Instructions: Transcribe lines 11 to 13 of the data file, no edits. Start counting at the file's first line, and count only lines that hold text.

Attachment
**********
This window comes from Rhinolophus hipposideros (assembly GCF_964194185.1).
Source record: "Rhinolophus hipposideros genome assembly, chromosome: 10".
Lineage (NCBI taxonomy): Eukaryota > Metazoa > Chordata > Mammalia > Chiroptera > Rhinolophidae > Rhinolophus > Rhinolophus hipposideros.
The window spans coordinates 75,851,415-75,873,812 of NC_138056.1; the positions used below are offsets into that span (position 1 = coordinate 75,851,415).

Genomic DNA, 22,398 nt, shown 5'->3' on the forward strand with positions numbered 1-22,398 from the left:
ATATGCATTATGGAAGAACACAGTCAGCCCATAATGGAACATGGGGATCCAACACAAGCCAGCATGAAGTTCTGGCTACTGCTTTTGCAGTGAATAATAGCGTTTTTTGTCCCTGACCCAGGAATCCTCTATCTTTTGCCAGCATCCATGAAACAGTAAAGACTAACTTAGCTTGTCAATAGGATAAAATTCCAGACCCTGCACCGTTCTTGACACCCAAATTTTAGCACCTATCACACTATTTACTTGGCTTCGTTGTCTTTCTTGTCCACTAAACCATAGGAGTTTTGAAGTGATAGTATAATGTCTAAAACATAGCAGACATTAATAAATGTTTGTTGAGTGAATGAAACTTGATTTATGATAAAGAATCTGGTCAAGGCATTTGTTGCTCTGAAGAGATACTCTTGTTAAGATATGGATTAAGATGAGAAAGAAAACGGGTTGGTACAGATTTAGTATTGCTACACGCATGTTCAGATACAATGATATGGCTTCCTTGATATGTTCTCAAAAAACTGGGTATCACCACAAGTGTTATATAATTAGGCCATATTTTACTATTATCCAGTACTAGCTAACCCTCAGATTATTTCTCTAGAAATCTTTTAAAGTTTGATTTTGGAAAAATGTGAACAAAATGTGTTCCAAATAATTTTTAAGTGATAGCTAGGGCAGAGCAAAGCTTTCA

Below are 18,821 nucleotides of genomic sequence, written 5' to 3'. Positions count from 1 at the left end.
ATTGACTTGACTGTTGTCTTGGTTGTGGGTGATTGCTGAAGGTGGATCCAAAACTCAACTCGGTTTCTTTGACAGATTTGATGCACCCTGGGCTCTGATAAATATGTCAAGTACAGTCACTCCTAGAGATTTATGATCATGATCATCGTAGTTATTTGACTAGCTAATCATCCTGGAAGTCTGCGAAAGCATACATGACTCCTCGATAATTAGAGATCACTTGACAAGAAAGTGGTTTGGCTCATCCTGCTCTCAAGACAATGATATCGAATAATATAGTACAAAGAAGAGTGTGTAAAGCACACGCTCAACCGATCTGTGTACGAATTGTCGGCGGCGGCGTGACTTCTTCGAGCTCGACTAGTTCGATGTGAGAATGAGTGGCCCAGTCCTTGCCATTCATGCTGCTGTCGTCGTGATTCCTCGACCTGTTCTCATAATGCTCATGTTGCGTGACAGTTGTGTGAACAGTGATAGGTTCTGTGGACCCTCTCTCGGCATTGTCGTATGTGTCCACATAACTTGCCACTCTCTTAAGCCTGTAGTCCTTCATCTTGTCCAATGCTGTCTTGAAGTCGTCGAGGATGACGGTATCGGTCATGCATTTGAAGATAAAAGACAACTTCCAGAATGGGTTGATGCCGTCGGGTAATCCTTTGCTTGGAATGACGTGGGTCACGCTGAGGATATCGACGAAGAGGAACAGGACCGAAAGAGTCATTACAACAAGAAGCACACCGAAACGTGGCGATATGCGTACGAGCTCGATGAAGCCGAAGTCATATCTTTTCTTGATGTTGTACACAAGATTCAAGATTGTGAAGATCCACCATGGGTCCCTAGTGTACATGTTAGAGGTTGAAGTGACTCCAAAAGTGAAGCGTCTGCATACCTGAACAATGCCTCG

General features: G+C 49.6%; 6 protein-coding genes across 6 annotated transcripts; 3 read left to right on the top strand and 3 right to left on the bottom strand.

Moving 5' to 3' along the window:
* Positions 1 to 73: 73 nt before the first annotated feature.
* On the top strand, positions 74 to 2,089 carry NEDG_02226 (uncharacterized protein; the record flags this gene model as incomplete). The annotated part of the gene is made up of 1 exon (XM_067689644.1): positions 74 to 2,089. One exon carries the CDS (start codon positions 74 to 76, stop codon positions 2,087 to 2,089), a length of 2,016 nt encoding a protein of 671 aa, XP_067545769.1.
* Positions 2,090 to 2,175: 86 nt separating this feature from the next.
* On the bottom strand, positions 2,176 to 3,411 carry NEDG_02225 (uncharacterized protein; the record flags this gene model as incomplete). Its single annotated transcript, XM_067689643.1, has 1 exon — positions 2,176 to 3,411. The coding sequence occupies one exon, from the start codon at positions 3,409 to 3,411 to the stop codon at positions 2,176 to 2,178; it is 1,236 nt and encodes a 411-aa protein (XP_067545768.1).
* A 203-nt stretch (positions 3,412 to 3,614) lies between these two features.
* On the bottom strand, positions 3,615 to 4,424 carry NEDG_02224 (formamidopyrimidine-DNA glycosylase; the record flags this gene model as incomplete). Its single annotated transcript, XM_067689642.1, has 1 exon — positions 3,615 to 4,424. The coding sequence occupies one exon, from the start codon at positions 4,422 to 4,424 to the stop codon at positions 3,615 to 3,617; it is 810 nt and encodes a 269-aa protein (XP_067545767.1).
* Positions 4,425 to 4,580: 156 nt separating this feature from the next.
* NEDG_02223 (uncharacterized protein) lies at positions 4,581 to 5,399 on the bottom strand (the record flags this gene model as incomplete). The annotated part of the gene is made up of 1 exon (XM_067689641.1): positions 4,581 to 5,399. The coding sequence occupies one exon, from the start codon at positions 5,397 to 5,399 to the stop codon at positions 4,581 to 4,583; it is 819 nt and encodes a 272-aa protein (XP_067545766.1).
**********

* Positions 1 to 73: 73 nt before the first annotated feature.
* On the top strand, positions 74 to 2,089 carry NEDG_02226 (uncharacterized protein; the record flags this gene model as incomplete). The annotated part of the gene is made up of 1 exon (XM_067689644.1): positions 74 to 2,089. One exon carries the CDS (start codon positions 74 to 76, stop codon positions 2,087 to 2,089), a length of 2,016 nt encoding a protein of 671 aa, XP_067545769.1.
* Positions 2,090 to 2,175: 86 nt separating this feature from the next.